- A major error has been discovered in the world's biggest online climate prediction project, which runs on users' computers when they are idle. Bill Gates has declined to comment.
- A Chinese cosmetics company is using skin harvested from the corpses of executed convicts to develop beauty products for sale in Europe. Gives a whole new meaning to putting your face on.
- America-originating spam is slowly decreasing, and spam from Asia and Europe is increasing. Spam spam spam spam. Lovely spam! Wonderful spam!
- For nearly 16 years puzzle enthusiasts have struggled to decipher a coded message stenciled into a sculpture on the grounds of the CIA ... only to realise a typo could change everything.
- Gary McKinnon is surprisingly modest for a man who perpetrated the biggest US military computer hack of all time. Free Gary!
- Greg's mentioned his chat with Colm Kelleher about the Skinwalker Ranch, and its mysteries are certainly in the news.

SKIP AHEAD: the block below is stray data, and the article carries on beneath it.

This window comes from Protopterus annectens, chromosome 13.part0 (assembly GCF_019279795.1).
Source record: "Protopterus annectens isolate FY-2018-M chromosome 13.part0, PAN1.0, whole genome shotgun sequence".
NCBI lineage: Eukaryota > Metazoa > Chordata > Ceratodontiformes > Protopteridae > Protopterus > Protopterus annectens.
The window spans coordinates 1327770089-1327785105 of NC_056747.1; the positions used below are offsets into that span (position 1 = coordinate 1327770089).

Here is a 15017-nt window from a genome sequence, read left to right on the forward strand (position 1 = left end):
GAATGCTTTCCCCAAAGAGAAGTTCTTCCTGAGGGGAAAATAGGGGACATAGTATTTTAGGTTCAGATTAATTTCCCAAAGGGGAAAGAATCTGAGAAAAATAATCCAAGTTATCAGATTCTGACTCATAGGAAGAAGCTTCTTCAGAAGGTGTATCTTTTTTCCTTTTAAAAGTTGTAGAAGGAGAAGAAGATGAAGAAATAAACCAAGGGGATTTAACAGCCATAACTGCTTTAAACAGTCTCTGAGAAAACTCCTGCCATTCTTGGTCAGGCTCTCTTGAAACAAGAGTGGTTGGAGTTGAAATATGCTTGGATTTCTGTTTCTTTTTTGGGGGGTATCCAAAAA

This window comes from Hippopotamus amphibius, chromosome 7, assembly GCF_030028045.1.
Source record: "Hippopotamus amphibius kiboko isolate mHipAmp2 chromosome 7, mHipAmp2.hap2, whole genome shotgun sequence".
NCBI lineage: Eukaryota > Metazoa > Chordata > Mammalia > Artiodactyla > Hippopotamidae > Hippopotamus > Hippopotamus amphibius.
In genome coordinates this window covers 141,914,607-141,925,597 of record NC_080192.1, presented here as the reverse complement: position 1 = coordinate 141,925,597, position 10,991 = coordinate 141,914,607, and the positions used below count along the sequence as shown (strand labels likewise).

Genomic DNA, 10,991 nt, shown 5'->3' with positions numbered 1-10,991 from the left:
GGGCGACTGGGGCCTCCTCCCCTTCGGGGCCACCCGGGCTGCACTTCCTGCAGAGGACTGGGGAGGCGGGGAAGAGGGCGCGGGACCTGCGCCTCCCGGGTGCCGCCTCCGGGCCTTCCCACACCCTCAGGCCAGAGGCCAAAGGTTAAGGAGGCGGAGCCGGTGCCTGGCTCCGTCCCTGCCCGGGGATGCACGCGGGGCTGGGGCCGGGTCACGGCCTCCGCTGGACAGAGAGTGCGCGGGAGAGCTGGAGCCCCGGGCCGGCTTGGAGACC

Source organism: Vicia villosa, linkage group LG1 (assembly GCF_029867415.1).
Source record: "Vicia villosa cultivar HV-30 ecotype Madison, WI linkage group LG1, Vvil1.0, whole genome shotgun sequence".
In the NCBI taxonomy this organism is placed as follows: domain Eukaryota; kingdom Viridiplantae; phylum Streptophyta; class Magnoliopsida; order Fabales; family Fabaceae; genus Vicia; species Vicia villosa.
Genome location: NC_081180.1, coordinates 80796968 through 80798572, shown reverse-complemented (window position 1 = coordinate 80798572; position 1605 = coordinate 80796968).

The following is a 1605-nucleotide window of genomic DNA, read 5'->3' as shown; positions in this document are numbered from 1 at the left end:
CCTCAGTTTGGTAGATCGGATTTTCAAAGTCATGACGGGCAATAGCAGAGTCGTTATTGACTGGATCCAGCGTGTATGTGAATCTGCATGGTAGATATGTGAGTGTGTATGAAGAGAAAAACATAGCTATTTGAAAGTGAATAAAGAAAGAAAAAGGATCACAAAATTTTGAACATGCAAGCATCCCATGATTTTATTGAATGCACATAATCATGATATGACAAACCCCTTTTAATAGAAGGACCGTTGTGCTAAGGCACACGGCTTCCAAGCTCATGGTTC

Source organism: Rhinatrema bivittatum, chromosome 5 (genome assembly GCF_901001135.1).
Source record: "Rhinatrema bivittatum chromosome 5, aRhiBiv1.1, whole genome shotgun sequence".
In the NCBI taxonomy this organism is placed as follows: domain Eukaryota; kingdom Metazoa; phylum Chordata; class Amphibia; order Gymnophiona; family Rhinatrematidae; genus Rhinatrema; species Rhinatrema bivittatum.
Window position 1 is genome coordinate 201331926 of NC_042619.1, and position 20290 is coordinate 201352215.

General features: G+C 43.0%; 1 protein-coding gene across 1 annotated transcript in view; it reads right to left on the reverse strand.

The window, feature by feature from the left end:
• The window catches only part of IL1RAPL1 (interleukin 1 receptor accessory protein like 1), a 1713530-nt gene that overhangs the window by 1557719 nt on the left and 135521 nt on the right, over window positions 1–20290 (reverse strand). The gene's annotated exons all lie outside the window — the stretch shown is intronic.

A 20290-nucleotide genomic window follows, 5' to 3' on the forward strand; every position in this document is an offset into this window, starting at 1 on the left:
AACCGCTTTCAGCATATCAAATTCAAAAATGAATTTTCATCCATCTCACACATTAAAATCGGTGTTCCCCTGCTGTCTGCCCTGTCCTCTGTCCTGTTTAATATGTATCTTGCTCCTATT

- Where have all the UFOs gone, long time passing? If you scroll down a bit, Mac Tonnies will tell you what he thinks about the article. In the American Chronicle, R. Lee defends UFOlogy in a well-written editorial.
- Chris French of the University of London, who believes sleep paralysis and The X-Files explain alien abductions. This article is basically a security blanket for people like Susan Clancy to feel warm and fuzzy at night.
- Don't laugh, that brat throwing a tantrum in line for a happy meal might be an Indigo Child. Does this mean Indigo Adults can behave the same way?
- Here's a PDF of a US Army report in ESP in animals. A dog told me about it.
- Skepticism of the supernatural is gaining force in Malaysia.
- Ancient tombs in Vietnam's Kim Boi District are cloaked in supernatural mysteries. Great photo.
- Loren Coleman discusses the (non)protection of the Nepalese Yeti and Johor Bigfoot. He also takes a well-aimed swing at the obnoxious Penn and Teller.
- Lost creator JJ Abrams is to direct a new Star Trek film focusing on Kirk and Spock as brash young Starfleet cadets. William Shatner and Leonard Nimoy will not reprise their roles. Memo to Abrams -- quit monkeying around in Hollywood and put Lost out of its misery. How can a show with so much promise turn such repetitive sh*te?
- Trekkies have mixed feelings, but Kat's happy she can dust off the plastic Vulcan ears one last time.
- The USS Enterprise's five year mission continues in a brilliant fan-filmed online series. The actors involved have promised to not record a cover of Lucy In The Sky With Diamonds (A fan-made video for Shatner's infamous cover).